Whatever the Data Source, Find Lookalikes Like a Pro

Twins Julius (Arnold Schwarzenegger) and Vincent (Danny De Vito) may not look alike, but they have a lot in common. Twins, 1988, Universal Pictures
Twins Julius (Arnold Schwarzenegger) and Vincent (Danny De Vito) may not look alike, but they have a lot in common. Twins, 1988, Universal Pictures

Many companies use lookalike modeling to bolster customer marketing and advertising efforts. Social platforms, like Facebook and Twitter, have rolled out native tools to help businesses do just that: target customers who “look” a lot like their current customers. But what if your customer base isn’t active on Facebook or Twitter? What if you want to seize offline as well as online advertising strategies?  

To find your best audience you have to know what makes them tick, and to stay in business you need to find more that tick like them. More often than not, that information lies beyond first party and social data. Depending on how familiar you are with your target audience any of the following approaches using first, second and third party data can help you suss out new leads.

 

1) You know your customers and want more like them: Send your customer lists to a third party, like Experian or infoUSA. They will generate a slew of new attributes from syndicated datasets to help you broaden your understanding while isolating consumer trends. Augmenting a customer list with new yet targeted data can fill in major personality and behavioral gaps that social can’t, like community involvement or attitudes toward technology.

2) You don’t have a customer list, but you know exactly who they are:  Never fear: without a list you can still use lookalike modeling. Using second or third party data, research a customer with a handful of known desirable traits, like mid-career professional, female, between ages 35-50. You don’t need to know a lot about your customer to generate a rich understanding of them. Researching a handful of characteristics will give you a broad picture of your target demographic which you can then break down into different target audiences characterized by commonalities like geography, demographic, media preferences and more. Starting from such a blank slate frees you to create a wider array of advertising strategies for more nuanced audiences.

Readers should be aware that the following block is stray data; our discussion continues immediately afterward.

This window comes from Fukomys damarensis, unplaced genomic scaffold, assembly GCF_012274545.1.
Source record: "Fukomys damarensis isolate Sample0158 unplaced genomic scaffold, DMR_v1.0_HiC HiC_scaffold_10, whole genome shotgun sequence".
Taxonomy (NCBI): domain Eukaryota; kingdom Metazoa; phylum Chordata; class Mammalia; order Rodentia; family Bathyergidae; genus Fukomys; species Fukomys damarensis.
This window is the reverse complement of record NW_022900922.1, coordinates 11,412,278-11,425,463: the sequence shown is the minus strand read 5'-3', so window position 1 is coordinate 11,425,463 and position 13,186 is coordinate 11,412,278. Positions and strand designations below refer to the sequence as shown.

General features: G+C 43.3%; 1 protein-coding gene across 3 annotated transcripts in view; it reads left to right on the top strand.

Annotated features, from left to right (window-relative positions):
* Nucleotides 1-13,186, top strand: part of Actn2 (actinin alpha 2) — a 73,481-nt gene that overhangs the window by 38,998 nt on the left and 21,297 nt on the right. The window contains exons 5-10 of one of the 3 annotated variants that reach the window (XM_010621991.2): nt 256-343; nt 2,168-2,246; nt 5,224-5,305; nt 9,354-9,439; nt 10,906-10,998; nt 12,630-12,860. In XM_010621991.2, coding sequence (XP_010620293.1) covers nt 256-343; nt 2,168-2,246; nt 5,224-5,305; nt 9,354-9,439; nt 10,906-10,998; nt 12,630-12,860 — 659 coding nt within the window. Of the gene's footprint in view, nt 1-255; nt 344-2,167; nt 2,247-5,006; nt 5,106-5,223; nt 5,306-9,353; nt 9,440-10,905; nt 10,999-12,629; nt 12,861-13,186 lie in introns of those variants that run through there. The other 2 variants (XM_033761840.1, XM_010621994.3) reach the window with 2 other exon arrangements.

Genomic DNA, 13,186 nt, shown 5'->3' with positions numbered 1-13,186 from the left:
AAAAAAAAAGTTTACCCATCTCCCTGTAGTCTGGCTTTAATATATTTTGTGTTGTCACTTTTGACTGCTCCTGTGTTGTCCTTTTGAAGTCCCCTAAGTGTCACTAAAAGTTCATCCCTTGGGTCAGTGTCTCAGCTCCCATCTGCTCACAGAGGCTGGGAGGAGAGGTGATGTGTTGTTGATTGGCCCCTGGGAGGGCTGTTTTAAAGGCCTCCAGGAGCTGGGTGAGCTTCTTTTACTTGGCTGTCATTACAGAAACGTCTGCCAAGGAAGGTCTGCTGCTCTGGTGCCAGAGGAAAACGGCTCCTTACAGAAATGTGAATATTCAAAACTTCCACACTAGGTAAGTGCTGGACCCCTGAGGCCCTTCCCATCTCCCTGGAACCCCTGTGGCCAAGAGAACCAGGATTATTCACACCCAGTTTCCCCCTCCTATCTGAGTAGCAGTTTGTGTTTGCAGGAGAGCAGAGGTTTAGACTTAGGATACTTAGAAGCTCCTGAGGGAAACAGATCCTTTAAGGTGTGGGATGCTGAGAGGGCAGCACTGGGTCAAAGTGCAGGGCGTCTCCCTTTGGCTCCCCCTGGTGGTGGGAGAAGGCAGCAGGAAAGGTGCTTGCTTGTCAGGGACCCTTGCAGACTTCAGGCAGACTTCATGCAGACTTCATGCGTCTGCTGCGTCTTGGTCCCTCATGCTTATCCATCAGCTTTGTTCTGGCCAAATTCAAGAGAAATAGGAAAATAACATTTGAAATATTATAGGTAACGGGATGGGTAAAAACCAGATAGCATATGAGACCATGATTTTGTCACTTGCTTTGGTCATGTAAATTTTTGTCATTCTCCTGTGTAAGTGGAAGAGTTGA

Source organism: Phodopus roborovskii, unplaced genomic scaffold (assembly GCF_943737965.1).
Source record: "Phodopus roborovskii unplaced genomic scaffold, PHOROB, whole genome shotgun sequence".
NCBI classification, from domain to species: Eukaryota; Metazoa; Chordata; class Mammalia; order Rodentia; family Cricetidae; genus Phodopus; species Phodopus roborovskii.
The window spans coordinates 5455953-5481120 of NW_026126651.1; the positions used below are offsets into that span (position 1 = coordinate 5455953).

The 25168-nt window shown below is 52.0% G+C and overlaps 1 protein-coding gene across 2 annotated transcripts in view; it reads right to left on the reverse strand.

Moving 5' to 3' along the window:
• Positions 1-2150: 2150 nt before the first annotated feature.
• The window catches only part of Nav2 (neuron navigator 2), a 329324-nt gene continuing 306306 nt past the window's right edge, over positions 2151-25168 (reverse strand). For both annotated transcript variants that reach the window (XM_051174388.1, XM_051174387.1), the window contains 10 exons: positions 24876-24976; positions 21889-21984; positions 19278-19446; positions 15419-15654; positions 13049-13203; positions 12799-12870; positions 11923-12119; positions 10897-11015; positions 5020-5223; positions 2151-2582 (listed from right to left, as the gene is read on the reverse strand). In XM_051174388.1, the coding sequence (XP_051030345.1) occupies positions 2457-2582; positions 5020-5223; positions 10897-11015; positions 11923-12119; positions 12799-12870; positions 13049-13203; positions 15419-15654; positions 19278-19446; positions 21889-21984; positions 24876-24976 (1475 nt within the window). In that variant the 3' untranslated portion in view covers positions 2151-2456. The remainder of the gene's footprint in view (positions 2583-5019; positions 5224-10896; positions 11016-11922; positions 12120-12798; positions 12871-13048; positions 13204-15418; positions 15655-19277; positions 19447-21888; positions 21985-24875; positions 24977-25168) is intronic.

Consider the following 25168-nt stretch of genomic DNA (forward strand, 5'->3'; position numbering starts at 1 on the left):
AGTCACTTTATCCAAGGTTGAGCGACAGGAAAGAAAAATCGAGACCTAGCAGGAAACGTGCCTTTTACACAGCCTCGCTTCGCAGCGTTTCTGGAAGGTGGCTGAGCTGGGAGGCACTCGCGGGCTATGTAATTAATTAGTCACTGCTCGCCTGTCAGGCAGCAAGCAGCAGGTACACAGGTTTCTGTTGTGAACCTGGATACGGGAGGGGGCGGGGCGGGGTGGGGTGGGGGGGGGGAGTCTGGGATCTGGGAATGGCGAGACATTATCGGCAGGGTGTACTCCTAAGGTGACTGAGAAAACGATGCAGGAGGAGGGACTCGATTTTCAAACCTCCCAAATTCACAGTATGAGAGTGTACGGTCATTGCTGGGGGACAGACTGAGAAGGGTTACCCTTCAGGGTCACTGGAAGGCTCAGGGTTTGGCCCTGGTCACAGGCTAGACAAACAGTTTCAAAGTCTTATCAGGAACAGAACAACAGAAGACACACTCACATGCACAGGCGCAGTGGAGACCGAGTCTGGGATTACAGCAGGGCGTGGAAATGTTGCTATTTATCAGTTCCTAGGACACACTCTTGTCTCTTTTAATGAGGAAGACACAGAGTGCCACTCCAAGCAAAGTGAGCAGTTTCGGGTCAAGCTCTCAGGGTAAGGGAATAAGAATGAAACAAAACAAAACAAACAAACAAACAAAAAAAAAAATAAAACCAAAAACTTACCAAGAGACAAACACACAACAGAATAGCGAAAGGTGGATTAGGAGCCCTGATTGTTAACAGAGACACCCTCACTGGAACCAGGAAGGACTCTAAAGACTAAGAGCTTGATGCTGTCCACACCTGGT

3) Use observed customer behavior data, rather than a customer list: Banks, grocery stores, clothing retailers all have the ability to collect shopping data. Where do people linger in-store? How much time is spent evaluating before buying? Use your behavioral information to define your best customers and find more like them. Grouping your customers by behavioral commonalities sustains growth because you’re leveraging the product’s underlying value proposition, which is likely to transcend different demographics. That said, once you hone in on particular audiences use external data to learn more about them.  

 

Each of these strategies delivers awareness about your customer outside of social’s narrow scope. Bulk pet food isn’t purchased in isolation. Big data has the ability to flesh out your customers into whole people so you can better position your brand and its value.

 

If you want to hear how Rhiza is helping industry leading companies find their lookalikes, send us a note.